After this year’s long, dark and unpredictable winter, spring’s bright sun and warm winds are a breath of fresh air. The only downside? All that sunshine spotlights your leaf-filled gutters, cracked sidewalks and the dead plants in last year’s flower beds. Dwight Barnett, a certified master inspector with the American Society of Home Inspectors, shared this checklist to help you target the areas that need maintenance, so that you can get things done quickly and safely and get out to enjoy the warmer weather.
Examine Roof Shingles
Examine roof shingles to see if any were lost or damaged during winter. If your home has an older roof covering, you may want to start a budget for replacement. The summer sun can really damage roof shingles. Shingles that are cracked, buckled or loose or are missing granules need to be replaced. Flashing around plumbing vents, skylights and chimneys need to be checked and repaired by a qualified roofer.
Probe the Wood Trim
Use a screwdriver to probe the wood trim around windows, doors, railings and decks. Make repairs now before the spring rains do more damage to the exposed wood.
Check the Gutters
Check for loose or leaky gutters. Improper drainage can lead to water in the basement or crawl space. Make sure downspouts drain away from the foundation and are clear and free of debris.
Use Compacted Soil
Low areas in the yard or next to the foundation should be filled with compacted soil. Spring rains can cause yard flooding, which can lead to foundation flooding and damage. Also, when water pools in these low areas in summer, it creates a breeding ground for insects.
Examine the Chimney
Examine the exterior of the chimney for signs of damage. Have the flue cleaned and inspected by a certified chimney sweep.
Inspect the Concrete
Inspect concrete slabs for signs of cracks or movement. All exterior slabs except pool decks should drain away from the home’s foundation. Fill cracks with a concrete crack filler or silicone caulk. When weather permits, power-wash and then seal the concrete.
Remove firewood stored near the home. Firewood should be stored at least 18 inches off the ground at least 2 feet from the structure.
Check Outside Faucets
Check outside hose faucets for freeze damage. Turn the water on and place your thumb or finger over the opening. If you can stop the flow of water, it is likely the pipe inside the home is damaged and will need to be replaced. While you’re at it, check the garden hose for dry rot.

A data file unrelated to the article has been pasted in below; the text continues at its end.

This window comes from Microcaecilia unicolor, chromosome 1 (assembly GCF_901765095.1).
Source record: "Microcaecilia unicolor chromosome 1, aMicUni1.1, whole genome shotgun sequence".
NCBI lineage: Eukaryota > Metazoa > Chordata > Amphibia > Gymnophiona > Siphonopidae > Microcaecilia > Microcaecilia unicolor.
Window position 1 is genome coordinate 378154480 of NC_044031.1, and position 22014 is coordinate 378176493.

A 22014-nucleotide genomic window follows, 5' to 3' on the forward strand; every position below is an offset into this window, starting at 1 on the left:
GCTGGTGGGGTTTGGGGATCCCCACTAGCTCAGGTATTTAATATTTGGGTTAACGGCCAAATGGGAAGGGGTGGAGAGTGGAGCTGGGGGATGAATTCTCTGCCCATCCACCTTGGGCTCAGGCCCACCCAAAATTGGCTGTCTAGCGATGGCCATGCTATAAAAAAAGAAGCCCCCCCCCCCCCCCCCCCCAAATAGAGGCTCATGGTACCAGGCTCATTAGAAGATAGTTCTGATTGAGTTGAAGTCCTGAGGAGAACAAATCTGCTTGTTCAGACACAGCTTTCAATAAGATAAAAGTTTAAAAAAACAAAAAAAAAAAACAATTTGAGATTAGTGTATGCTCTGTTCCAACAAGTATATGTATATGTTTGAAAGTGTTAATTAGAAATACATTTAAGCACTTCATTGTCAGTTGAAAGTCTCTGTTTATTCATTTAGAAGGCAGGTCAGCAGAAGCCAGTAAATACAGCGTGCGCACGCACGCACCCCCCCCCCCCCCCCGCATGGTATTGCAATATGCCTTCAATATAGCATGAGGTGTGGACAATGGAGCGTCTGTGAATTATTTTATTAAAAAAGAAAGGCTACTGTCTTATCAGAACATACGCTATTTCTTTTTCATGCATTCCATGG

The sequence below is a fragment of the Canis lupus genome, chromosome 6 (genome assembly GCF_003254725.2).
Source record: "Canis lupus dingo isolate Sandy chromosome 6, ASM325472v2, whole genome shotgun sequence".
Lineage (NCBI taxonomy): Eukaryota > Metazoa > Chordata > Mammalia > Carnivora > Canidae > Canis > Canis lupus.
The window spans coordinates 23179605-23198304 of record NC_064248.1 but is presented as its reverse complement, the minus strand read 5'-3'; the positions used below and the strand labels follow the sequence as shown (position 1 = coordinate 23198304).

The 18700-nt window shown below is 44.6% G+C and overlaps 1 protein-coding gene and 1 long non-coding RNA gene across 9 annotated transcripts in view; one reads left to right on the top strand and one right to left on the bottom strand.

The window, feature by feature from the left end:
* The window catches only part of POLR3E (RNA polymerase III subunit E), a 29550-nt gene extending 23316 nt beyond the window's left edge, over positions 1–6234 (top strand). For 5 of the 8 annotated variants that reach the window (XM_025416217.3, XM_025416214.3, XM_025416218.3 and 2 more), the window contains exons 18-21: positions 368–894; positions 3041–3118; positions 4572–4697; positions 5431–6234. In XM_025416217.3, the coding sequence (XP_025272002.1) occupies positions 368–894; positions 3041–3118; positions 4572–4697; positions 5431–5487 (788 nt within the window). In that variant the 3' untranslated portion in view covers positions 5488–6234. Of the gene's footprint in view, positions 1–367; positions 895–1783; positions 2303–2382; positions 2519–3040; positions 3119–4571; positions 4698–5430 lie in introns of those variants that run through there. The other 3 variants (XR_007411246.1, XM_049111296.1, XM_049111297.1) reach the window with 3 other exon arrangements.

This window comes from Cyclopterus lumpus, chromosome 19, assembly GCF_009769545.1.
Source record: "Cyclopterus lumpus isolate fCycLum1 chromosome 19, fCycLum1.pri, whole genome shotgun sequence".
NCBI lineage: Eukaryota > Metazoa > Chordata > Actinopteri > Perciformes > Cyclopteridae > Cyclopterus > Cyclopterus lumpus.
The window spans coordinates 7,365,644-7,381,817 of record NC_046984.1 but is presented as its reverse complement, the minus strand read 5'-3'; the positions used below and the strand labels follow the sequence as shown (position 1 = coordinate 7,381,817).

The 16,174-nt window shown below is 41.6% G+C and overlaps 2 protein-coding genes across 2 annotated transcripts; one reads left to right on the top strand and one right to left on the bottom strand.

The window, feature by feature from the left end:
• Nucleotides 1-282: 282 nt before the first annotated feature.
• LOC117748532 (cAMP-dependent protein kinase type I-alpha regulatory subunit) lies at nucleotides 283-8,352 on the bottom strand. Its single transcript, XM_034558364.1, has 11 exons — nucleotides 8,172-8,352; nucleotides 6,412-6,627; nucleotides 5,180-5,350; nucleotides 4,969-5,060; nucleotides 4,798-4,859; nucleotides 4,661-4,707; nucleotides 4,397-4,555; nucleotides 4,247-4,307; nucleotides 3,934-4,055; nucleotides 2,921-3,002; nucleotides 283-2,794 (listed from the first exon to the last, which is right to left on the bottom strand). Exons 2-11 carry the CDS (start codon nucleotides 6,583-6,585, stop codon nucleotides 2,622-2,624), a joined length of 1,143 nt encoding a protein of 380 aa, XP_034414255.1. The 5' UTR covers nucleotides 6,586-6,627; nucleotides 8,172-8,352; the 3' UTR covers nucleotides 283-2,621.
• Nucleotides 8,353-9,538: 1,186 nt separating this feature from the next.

Service the AC Unit
Have a qualified heating and cooling contractor clean and service the outside and inside equipment associated with the home’s air conditioning or heat pump system. Clean coils operate more efficiently, and an annual service call will keep the system working at peak performance levels. Change interior filters on a regular basis. And remember to cut away weeds or shrubbery that could inhibit air discharge and keep the area open.
Check Power Equipment
Check your gas and battery-powered lawn equipment to make sure it is ready for summer use. Clean equipment and sharp cutting blades will make yard work easier.
ServiceMark would like to thank both Dwight Barnett and HGTV for helping us to share this Spring Home Maintenance Guide with you. Some of these points should require a professional to evaluate and perform services if needed. We strongly caution NOT going up on your roof or trying to service an air conditioning system yourself. There are many reputable roofing firms to help you and ServiceMark employs ONLY NATE CERTIFIED technicians trained to help you prolong the life of your home’s HVAC system and keep it operating at peak efficiency which helps reduce monthly utility expenses.
Please do not hesitate to call with any questions or good ideas and additions to these recommendations and know that all your friends at ServiceMark breathe a collective sigh of relief that real Spring weather is on the horizon.